Expectations for super balances declining
The amount of money Australians expect to hold in their super accounts upon retirement is falling, according to a survey, with Baby Boomers expecting to retire with only $309,077 on average.
According to the RaboDirect Financial Health Barometer, Baby Boomers in 2015 expected to retire with only $309,077, compared with 2014 when they expected their balance would be $452,310 upon retirement, and 2012 when they expected to retire with $514,798.
Expectations have also declined among Gen X and Y. The expected super balance among Gen Y has fallen 13 per cent from $514,798 in 2012 and eight per cent from $462,444 in 2012 for Gen X.
The research also revealed that respondents from the 2015 survey felt they needed less money to retire on compared with previous surveys.
“Our research shows that in 2012 Gen Y said they’d need $784,421 to retire on, but this figure fell 14 per cent in 2015. Gen X said they’d need $875,253 to retire on in 2012, but only $844,396 in 2015 – a drop of four per cent,” said RaboDirect.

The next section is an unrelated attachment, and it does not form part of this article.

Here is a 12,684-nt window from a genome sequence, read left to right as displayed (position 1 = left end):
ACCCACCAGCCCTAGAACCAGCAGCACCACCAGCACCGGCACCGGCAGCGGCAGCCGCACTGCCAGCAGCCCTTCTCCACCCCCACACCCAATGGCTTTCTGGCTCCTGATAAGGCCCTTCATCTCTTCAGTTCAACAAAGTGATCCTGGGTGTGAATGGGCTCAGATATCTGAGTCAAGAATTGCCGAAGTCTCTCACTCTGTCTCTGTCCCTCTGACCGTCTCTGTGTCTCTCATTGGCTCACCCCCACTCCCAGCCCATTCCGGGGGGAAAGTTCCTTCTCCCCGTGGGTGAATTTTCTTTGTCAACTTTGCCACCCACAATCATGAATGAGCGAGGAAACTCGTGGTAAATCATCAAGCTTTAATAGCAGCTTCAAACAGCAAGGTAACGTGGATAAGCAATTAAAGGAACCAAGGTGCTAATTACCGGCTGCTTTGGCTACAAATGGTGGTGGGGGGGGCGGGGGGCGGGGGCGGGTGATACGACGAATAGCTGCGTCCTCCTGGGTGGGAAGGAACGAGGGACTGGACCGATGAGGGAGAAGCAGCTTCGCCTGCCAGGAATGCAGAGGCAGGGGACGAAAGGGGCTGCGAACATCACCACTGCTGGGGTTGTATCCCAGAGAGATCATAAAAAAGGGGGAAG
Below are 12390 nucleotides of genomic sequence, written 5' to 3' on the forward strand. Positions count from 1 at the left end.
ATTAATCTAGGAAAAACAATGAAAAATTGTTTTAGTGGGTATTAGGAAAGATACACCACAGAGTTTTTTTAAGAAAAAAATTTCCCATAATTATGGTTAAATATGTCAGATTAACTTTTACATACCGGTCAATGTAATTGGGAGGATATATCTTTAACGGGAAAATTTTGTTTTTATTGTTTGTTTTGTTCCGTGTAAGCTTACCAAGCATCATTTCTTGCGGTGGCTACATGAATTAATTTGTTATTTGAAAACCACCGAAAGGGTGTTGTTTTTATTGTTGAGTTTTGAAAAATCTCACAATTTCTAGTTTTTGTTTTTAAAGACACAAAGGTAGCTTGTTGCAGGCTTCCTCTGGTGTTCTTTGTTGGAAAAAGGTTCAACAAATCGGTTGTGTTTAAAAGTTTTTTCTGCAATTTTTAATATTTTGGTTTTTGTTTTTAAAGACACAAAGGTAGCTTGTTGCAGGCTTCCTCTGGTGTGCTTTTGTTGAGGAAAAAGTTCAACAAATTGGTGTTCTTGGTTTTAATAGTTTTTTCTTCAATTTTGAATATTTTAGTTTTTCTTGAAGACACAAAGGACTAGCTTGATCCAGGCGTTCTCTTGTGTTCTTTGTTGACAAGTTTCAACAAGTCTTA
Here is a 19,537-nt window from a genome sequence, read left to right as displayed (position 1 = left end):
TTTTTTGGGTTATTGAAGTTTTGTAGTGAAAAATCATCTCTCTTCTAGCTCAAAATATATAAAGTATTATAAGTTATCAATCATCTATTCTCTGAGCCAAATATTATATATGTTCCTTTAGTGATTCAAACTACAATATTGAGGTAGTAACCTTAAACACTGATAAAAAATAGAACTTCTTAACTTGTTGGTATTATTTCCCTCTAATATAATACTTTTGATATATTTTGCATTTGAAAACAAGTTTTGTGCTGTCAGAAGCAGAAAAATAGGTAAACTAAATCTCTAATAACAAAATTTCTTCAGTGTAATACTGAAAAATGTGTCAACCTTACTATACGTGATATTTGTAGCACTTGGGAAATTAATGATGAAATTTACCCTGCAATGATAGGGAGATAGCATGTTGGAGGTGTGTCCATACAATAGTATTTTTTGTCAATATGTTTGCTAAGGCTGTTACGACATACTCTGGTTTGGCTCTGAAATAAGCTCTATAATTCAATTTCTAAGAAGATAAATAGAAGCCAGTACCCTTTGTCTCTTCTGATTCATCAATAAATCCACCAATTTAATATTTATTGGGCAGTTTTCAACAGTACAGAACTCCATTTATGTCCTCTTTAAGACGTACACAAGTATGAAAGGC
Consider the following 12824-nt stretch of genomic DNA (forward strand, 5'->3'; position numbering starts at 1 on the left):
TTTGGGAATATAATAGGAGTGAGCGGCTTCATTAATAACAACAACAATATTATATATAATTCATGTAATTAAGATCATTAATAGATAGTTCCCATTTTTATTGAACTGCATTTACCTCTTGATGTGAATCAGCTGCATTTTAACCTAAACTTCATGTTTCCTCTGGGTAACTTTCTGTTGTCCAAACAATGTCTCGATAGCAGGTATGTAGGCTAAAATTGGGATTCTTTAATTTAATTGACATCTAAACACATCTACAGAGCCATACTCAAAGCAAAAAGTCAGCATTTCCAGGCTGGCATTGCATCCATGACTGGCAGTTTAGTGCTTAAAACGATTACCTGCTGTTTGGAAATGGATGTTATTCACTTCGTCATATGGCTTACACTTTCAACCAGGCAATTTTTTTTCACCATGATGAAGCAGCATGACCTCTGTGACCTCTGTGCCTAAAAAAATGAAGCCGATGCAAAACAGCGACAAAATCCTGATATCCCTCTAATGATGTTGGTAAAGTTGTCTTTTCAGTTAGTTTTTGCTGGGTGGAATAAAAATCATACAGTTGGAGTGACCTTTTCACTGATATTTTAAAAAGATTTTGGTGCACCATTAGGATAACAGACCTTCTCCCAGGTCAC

The figure also dropped for Baby Boomers who said they’d need $785,769 in 2015, down 13 per cent from 2012.
The research indicated that confidence in the financial advice process is also slipping.
“In 2015, 29 per cent of respondents agreed or strongly agreed that they trusted financial advice down from 40 per cent in 2014. The average score across the five years was 31 per cent,” the survey said.
It also indicated the number of people making voluntary superannuation contributions fell between 2013 and 2015, particularly among Gen X and the Baby Boomer groups.
“In 2014, 33 per cent of Gen X and 27 per cent of Baby Boomers had made voluntary contributions: in 2015 these figures fell to 24 per cent and 21 per cent respectively,” said the survey.
Miranda Brownlee is the deputy editor of SMSF Adviser, which is the leading source of news, strategy and educational content for professionals working in the SMSF sector.
Since joining the team in 2014, Miranda has been responsible for breaking some of the biggest superannuation stories in Australia, and has reported extensively on technical strategy and legislative updates. Miranda has also directed SMSF Adviser's print publication for several years.
Miranda also has broad business and financial services reporting experience, having written for titles including Investor Daily, ifa and Accountants Daily.